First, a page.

Web browser forensics, part 1

Thursday, 31 March 2005, 9:06 AM EST

Electronic evidence has often shaped the outcome of high-profile civil law suits and criminal investigations ranging from theft of intellectual property and insider trading that violates SEC regulations to proving employee misconduct resulting in termination of employment under unfavorable circumstances. Critical electronic evidence is often found in the suspect's web browsing history in the form of received emails, sites visited and attempted Internet searches. This two-part article presents the techniques and tools commonly used by computer forensics experts to uncover such evidence, through a fictitious investigation that closely mimics real-world scenarios.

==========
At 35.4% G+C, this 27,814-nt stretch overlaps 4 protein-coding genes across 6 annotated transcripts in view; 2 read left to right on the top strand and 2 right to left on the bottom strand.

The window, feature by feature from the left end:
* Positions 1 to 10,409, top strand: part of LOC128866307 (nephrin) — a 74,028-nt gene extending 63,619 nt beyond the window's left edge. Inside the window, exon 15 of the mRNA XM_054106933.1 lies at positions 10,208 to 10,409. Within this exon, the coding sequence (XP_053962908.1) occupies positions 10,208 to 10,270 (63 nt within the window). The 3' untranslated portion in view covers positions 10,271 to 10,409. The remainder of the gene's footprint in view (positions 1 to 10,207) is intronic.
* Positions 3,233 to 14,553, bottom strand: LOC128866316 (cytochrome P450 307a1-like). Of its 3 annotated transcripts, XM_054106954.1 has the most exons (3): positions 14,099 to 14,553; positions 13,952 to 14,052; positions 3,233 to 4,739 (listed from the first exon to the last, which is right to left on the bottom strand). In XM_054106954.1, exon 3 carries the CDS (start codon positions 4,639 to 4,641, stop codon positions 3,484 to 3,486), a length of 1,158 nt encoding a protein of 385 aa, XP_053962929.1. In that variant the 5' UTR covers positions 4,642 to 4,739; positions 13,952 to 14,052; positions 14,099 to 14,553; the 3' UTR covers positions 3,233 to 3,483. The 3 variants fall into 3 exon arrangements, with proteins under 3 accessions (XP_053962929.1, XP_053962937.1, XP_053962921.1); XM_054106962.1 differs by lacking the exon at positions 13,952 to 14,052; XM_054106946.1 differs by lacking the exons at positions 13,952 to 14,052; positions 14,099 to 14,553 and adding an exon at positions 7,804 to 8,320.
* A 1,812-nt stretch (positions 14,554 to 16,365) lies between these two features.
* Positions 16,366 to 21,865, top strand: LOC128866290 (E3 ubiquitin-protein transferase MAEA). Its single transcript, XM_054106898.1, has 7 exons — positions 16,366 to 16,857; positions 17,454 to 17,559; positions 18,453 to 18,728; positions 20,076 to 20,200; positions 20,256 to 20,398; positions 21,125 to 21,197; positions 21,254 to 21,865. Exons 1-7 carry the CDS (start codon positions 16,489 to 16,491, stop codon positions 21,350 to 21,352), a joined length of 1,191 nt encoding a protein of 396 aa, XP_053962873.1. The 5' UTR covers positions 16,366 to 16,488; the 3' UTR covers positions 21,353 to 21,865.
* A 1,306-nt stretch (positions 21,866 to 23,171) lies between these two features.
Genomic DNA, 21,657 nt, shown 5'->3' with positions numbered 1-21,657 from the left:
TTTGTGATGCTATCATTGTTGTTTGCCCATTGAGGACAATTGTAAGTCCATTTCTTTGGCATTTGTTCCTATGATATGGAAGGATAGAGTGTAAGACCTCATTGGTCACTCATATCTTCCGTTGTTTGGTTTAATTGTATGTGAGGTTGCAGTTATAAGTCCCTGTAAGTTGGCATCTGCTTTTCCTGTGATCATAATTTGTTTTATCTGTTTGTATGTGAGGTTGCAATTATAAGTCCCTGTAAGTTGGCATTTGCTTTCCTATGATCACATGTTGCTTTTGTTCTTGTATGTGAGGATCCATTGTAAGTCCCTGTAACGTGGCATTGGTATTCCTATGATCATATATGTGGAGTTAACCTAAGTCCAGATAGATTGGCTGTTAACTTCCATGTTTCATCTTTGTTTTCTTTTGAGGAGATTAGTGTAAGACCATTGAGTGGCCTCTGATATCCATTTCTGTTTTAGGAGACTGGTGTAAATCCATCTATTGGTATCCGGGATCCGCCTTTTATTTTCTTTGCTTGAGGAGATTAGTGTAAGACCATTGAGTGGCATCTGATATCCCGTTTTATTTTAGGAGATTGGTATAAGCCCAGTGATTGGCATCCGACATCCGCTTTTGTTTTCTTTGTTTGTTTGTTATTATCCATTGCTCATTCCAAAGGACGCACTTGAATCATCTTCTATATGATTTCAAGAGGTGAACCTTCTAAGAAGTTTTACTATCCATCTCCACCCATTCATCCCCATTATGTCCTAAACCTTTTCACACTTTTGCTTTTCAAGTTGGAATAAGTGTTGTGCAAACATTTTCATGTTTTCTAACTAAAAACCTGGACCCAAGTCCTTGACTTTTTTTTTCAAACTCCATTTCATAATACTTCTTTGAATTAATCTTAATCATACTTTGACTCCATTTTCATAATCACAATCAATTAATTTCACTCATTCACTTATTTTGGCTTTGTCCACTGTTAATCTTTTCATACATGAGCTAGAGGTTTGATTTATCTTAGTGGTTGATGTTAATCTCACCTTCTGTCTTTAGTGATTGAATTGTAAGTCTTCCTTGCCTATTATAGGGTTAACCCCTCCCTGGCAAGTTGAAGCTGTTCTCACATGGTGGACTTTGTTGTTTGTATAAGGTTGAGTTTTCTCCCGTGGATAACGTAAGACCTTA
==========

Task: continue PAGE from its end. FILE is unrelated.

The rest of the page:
By Keith J. Jones and Rohyt Belani at SecurityFocus.

[ Read more ]




Spotlight

Cloned, booby-trapped Dark Web sites steal bitcoins, login credentials

Apart from being a way for dissidents and journalists to do their business without being spotted and identified by "the powers that be", the Dark Web is also a place where criminals sell and buy illegal wares and services and, apparently, where they also get robbed by scammers.


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